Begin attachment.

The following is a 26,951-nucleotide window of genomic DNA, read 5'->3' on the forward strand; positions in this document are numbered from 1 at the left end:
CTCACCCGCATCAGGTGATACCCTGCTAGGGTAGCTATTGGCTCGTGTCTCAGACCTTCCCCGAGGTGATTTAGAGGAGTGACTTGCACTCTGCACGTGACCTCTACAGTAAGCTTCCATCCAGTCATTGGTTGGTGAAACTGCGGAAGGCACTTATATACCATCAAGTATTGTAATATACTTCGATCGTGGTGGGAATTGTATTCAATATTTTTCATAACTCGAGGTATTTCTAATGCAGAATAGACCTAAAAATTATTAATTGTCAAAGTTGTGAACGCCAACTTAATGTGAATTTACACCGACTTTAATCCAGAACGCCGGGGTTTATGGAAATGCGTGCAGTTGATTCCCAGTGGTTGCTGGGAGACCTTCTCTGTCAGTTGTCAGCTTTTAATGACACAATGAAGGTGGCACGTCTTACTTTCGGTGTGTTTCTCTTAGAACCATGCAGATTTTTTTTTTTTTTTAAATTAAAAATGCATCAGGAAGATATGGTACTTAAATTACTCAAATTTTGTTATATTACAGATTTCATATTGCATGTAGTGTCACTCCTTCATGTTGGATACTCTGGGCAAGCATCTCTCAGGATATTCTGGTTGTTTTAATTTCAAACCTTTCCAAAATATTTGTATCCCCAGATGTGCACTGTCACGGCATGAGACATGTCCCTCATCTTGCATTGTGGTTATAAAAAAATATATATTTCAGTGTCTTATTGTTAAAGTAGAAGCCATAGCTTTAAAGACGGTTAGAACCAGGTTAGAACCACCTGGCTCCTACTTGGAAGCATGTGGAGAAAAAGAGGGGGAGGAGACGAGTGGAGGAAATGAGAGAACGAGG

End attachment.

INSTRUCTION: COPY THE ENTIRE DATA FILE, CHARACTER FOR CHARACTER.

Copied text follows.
The following is a 26,951-nucleotide window of genomic DNA, read 5'->3' on the forward strand; positions in this document are numbered from 1 at the left end:
CTCACCCGCATCAGGTGATACCCTGCTAGGGTAGCTATTGGCTCGTGTCTCAGACCTTCCCCGAGGTGATTTAGAGGAGTGACTTGCACTCTGCACGTGACCTCTACAGTAAGCTTCCATCCAGTCATTGGTTGGTGAAACTGCGGAAGGCACTTATATACCATCAAGTATTGTAATATACTTCGATCGTGGTGGGAATTGTATTCAATATTTTTCATAACTCGAGGTATTTCTAATGCAGAATAGACCTAAAAATTATTAATTGTCAAAGTTGTGAACGCCAACTTAATGTGAATTTACACCGACTTTAATCCAGAACGCCGGGGTTTATGGAAATGCGTGCAGTTGATTCCCAGTGGTTGCTGGGAGACCTTCTCTGTCAGTTGTCAGCTTTTAATGACACAATGAAGGTGGCACGTCTTACTTTCGGTGTGTTTCTCTTAGAACCATGCAGATTTTTTTTTTTTTTTAAATTAAAAATGCATCAGGAAGATATGGTACTTAAATTACTCAAATTTTGTTATATTACAGATTTCATATTGCATGTAGTGTCACTCCTTCATGTTGGATACTCTGGGCAAGCATCTCTCAGGATATTCTGGTTGTTTTAATTTCAAACCTTTCCAAAATATTTGTATCCCCAGATGTGCACTGTCACGGCATGAGACATGTCCCTCATCTTGCATTGTGGTTATAAAAAAATATATATTTCAGTGTCTTATTGTTAAAGTAGAAGCCATAGCTTTAAAGACGGTTAGAACCAGGTTAGAACCACCTGGCTCCTACTTGGAAGCATGTGGAGAAAAAGAGGGGGAGGAGACGAGTGGAGGAAATGAGAGAACGAGG